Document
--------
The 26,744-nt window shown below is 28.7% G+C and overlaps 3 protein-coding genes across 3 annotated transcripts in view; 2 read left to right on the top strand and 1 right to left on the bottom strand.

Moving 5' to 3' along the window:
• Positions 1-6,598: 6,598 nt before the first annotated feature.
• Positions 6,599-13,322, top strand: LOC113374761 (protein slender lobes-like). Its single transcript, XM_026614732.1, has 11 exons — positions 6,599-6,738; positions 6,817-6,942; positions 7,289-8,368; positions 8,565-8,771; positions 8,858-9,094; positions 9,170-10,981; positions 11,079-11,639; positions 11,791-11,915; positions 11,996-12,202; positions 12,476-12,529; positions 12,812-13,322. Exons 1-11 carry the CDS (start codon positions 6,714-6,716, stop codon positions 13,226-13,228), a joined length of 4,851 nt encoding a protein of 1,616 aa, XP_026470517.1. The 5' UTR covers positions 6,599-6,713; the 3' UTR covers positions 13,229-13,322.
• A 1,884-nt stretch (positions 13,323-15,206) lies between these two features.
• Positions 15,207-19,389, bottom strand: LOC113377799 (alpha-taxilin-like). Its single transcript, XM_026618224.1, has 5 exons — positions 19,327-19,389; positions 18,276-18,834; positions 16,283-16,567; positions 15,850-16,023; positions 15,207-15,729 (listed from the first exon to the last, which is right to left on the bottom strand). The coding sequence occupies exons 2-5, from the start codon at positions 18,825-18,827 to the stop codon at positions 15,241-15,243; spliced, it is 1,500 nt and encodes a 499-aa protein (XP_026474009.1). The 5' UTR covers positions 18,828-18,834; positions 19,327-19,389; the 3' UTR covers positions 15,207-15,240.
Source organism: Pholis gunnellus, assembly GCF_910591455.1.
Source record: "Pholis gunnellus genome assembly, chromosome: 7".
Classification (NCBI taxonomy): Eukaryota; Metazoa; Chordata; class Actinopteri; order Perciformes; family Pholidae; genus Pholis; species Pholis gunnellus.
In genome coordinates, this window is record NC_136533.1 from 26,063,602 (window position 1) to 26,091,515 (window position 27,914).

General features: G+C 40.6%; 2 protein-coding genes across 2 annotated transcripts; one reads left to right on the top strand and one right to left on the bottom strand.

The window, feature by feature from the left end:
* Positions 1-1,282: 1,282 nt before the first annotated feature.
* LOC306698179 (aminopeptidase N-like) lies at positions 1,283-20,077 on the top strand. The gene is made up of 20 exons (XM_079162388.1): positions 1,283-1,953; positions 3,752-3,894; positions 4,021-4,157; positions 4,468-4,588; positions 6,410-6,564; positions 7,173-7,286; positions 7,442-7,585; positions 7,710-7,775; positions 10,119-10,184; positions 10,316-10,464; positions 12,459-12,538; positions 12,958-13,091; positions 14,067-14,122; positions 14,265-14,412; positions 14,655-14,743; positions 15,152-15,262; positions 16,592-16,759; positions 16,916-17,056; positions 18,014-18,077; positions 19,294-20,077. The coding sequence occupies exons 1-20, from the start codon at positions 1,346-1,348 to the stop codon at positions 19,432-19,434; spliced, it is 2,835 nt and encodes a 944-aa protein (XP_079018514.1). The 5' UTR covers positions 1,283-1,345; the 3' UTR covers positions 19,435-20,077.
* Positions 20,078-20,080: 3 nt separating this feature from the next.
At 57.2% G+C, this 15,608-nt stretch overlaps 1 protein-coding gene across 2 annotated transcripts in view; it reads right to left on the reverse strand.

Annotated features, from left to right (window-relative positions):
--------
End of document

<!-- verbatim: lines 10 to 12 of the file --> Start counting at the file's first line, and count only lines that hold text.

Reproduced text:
In genome coordinates, this window is record NC_136533.1 from 26,063,602 (window position 1) to 26,091,515 (window position 27,914).

General features: G+C 40.6%; 2 protein-coding genes across 2 annotated transcripts; one reads left to right on the top strand and one right to left on the bottom strand.

The window, feature by feature from the left end: